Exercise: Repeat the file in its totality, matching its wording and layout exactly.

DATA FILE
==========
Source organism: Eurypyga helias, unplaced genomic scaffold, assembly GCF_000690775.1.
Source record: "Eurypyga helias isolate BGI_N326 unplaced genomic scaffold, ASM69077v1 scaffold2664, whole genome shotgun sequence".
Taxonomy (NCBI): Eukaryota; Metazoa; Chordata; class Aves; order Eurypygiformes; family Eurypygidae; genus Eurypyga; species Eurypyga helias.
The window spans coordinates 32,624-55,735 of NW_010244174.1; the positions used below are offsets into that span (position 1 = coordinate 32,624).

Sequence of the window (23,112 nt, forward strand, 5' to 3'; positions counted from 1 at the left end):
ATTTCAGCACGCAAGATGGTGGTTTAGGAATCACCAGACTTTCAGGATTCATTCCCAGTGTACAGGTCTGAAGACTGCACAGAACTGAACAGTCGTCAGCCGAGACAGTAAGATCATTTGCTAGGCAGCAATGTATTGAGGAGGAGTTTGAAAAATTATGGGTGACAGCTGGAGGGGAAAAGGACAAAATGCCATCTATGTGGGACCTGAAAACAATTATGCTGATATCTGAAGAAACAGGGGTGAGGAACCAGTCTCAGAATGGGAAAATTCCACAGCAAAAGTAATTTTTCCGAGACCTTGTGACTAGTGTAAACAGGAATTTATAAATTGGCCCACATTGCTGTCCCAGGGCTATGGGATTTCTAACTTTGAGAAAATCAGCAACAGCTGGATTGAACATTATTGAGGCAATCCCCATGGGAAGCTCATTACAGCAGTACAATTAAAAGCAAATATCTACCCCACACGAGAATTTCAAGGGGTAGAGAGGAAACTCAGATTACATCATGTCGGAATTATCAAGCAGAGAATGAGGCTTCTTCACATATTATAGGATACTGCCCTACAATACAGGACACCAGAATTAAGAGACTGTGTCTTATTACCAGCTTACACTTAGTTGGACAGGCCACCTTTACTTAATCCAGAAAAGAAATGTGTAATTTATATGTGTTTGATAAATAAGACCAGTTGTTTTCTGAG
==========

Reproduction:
Source organism: Eurypyga helias, unplaced genomic scaffold, assembly GCF_000690775.1.
Source record: "Eurypyga helias isolate BGI_N326 unplaced genomic scaffold, ASM69077v1 scaffold2664, whole genome shotgun sequence".
Taxonomy (NCBI): Eukaryota; Metazoa; Chordata; class Aves; order Eurypygiformes; family Eurypygidae; genus Eurypyga; species Eurypyga helias.
The window spans coordinates 32,624-55,735 of NW_010244174.1; the positions used below are offsets into that span (position 1 = coordinate 32,624).

Sequence of the window (23,112 nt, forward strand, 5' to 3'; positions counted from 1 at the left end):
ATTTCAGCACGCAAGATGGTGGTTTAGGAATCACCAGACTTTCAGGATTCATTCCCAGTGTACAGGTCTGAAGACTGCACAGAACTGAACAGTCGTCAGCCGAGACAGTAAGATCATTTGCTAGGCAGCAATGTATTGAGGAGGAGTTTGAAAAATTATGGGTGACAGCTGGAGGGGAAAAGGACAAAATGCCATCTATGTGGGACCTGAAAACAATTATGCTGATATCTGAAGAAACAGGGGTGAGGAACCAGTCTCAGAATGGGAAAATTCCACAGCAAAAGTAATTTTTCCGAGACCTTGTGACTAGTGTAAACAGGAATTTATAAATTGGCCCACATTGCTGTCCCAGGGCTATGGGATTTCTAACTTTGAGAAAATCAGCAACAGCTGGATTGAACATTATTGAGGCAATCCCCATGGGAAGCTCATTACAGCAGTACAATTAAAAGCAAATATCTACCCCACACGAGAATTTCAAGGGGTAGAGAGGAAACTCAGATTACATCATGTCGGAATTATCAAGCAGAGAATGAGGCTTCTTCACATATTATAGGATACTGCCCTACAATACAGGACACCAGAATTAAGAGACTGTGTCTTATTACCAGCTTACACTTAGTTGGACAGGCCACCTTTACTTAATCCAGAAAAGAAATGTGTAATTTATATGTGTTTGATAAATAAGACCAGTTGTTTTCTGAG